Employees Who Refuse to Return to Work Will Not Reduce PPP Loan Forgiveness

Legal Alert
COVID-19 Resource Hub

As states around the country start to loosen restrictions on business activities, employers are ready to rehire laid-off or furloughed employees.  But some employers who received a loan under the Paycheck Protection Program (“PPP”), which we’ve discussed at COVID-19 Update: Round 2 of the Paycheck Protection ProgramIRS Clarifies Deductibility of Expenses Associated with PPP Loan, and Jim Kearney, Karen O’Connor and Kevin Pearson Featured on PDX Executive Podcast on CARES Act and Paycheck Protection Program, are concerned that some employees may refuse to return to work (whether because they are receiving more in unemployment benefits than their prior wages, or for some other reason) and are asking whether their PPP loan forgiveness amount (which is tied to payroll and headcount) will be reduced accordingly.  Recent federal guidance suggests that answer is “No.”

The SBA’s Guidance

In its recently updated FAQs, the Small Business Administration (“SBA”), in consultation with the Treasury Department, states that an employer’s PPP loan forgiveness will not be reduced if an employee rejects a written, good-faith offer, including the same salary and hours, to return to work, and the employer documents that offer.

The full Q&A provides:

40. Question: Will a borrower’s PPP loan forgiveness amount (pursuant to section 1106 of the CARES Act and SBA’s implementing rules and guidance) be reduced if the borrower laid off an employee, offered to rehire the same employee, but the employee declined the offer?

Answer: No. As an exercise of the Administrator’s and the Secretary’s authority under Section 1106(d)(6) of the CARES Act to prescribe regulations granting de minimis exemptions from the Act’s limits on loan forgiveness, SBA and Treasury intend to issue an interim final rule excluding laid-off employees whom the borrower offered to rehire (for the same salary/wages and same number of hours) from the CARES Act’s loan forgiveness reduction calculation. The interim final rule will specify that, to qualify for this exception, the borrower must have made a good faith, written offer of rehire, and the employee’s rejection of that offer must be documented by the borrower. Employees and employers should be aware that employees who reject offers of re-employment may forfeit eligibility for continued unemployment compensation.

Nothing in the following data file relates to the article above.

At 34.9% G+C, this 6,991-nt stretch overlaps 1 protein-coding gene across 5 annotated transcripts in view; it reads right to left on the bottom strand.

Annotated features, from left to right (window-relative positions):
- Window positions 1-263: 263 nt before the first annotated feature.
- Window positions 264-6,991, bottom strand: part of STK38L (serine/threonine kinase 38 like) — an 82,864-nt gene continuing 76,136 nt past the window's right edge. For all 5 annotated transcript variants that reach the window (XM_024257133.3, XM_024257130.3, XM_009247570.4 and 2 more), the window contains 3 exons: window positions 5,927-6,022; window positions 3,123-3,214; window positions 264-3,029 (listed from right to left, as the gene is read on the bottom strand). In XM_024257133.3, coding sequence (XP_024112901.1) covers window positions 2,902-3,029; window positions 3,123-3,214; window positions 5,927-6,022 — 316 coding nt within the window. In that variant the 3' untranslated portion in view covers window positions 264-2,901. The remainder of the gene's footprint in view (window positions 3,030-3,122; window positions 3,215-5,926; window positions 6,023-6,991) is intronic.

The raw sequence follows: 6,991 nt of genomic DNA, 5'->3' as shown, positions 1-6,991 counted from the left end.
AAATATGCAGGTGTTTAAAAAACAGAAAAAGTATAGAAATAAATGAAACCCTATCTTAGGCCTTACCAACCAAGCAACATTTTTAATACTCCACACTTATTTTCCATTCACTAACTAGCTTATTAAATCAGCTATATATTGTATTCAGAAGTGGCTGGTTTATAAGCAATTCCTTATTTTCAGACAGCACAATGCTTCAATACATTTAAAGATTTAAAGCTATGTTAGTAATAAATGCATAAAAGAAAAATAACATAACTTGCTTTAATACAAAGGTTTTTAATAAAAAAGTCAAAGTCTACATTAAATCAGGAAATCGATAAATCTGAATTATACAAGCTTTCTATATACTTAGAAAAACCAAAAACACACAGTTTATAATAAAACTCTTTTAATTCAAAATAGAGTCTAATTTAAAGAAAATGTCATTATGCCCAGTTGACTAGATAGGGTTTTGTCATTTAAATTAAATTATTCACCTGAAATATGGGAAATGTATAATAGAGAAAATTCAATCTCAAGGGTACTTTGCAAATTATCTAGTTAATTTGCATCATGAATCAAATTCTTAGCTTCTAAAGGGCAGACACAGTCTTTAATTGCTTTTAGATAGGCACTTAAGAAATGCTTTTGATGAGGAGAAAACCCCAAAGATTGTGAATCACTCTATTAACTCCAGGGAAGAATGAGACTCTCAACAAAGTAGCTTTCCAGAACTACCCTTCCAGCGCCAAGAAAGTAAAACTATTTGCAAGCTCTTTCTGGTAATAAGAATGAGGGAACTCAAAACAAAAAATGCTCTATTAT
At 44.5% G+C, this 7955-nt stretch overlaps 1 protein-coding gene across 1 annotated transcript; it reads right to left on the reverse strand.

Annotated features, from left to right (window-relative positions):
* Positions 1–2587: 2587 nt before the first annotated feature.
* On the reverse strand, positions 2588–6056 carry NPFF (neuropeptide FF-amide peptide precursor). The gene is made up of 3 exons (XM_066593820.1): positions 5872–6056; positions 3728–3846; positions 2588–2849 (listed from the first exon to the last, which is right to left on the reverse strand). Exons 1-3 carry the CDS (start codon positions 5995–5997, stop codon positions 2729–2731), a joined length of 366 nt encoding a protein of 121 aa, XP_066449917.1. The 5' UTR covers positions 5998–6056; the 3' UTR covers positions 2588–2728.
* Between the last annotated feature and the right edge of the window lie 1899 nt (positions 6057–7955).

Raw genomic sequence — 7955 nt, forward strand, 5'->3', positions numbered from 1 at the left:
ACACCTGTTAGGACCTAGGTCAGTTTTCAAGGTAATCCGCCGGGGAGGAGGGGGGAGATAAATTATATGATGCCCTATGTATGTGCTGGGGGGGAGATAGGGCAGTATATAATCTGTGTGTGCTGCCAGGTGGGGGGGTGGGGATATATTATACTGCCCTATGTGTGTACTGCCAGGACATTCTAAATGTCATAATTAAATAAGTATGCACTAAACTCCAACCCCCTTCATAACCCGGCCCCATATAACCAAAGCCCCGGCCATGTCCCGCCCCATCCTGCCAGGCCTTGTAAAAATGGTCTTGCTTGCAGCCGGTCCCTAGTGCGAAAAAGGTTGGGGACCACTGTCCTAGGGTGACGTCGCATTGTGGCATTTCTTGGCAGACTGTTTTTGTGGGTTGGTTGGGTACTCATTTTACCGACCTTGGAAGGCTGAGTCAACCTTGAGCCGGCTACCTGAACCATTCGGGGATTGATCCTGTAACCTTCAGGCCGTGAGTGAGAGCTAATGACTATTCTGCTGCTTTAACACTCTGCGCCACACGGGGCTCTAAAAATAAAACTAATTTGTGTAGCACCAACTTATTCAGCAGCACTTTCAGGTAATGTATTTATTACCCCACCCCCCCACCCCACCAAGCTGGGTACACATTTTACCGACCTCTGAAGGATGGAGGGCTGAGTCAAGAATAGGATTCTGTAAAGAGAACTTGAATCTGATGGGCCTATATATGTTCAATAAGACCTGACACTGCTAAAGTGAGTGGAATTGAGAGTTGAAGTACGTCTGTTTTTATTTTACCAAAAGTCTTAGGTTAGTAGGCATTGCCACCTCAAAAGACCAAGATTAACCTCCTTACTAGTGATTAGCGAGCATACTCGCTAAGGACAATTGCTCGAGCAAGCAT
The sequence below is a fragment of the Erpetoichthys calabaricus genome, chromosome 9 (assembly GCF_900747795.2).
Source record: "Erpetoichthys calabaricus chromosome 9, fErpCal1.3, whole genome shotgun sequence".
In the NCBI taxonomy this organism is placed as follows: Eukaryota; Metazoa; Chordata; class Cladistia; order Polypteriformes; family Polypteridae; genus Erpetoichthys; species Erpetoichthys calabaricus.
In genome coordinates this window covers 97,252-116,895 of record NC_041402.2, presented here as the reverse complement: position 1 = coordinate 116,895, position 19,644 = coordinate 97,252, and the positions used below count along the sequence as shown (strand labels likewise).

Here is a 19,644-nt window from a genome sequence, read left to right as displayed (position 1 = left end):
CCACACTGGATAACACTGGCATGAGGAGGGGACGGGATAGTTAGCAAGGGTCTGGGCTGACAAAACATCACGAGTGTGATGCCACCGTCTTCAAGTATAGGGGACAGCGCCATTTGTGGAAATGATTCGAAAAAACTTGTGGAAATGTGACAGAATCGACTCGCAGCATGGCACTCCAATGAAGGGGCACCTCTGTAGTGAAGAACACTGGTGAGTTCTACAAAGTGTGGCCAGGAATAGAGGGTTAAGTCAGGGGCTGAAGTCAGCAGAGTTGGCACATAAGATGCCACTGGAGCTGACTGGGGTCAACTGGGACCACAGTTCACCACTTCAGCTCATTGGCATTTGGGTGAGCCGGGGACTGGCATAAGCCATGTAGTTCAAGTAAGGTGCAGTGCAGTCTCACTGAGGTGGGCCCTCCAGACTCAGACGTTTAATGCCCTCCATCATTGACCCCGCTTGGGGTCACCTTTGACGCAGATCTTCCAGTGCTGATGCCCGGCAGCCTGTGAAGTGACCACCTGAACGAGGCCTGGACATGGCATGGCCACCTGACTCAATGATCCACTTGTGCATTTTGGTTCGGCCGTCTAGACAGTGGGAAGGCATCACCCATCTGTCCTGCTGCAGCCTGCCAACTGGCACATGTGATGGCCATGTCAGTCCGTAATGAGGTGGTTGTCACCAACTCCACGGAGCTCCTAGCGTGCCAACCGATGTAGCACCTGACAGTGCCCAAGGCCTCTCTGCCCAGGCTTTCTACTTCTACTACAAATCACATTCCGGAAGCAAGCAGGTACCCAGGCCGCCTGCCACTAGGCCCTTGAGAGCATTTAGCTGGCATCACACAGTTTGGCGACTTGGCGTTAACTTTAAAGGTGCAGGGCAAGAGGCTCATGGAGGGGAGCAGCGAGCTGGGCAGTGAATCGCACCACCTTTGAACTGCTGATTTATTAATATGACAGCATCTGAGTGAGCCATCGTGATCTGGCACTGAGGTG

What to Do Now

Employers should prepare written job offers for employees they intend to rehire.  With limited exceptions, the written offers should include essentially the same salary and hours as before the employee’s layoff or furlough.  Document the delivery of that offer to the employee and, if applicable, the employee’s rejection or failure to respond.  Keep those documents as part of your record to calculate and demonstrate your eligible PPP loan forgiveness.

Other Considerations

The SBA’s guidance also reminds employers that under many states’ law governing unemployment benefits, employees who refuse an offer to return to work may lose their unemployment benefits.  Employers should consider notifying employees of that possibility while informing them that the state, not the employer, determines an employee’s eligibility.

Finally, though the SBA’s guidance does not address this, employers must also consider whether an employee’s absence is protected despite their refusal to return to work.  For example, if an employee must stay home to care for a child whose school or daycare is closed, the employee’s absence may be  protected by the Families First Coronavirus Response Act (with corresponding reinstatement rights).  Regardless of the employee’s protected status, however, the employer should document a refusal to return to work for purposes of PPP loan forgiveness.

Federal regulations and guidance regarding the laws enacted due to COVID-19 change almost daily.  Do not hesitate to reach out to your Stoel Rives attorney for the most up-to-date information.  Please also visit our COVID-19 Resource Hub for a compilation of all of our COVID-19 related guidance.


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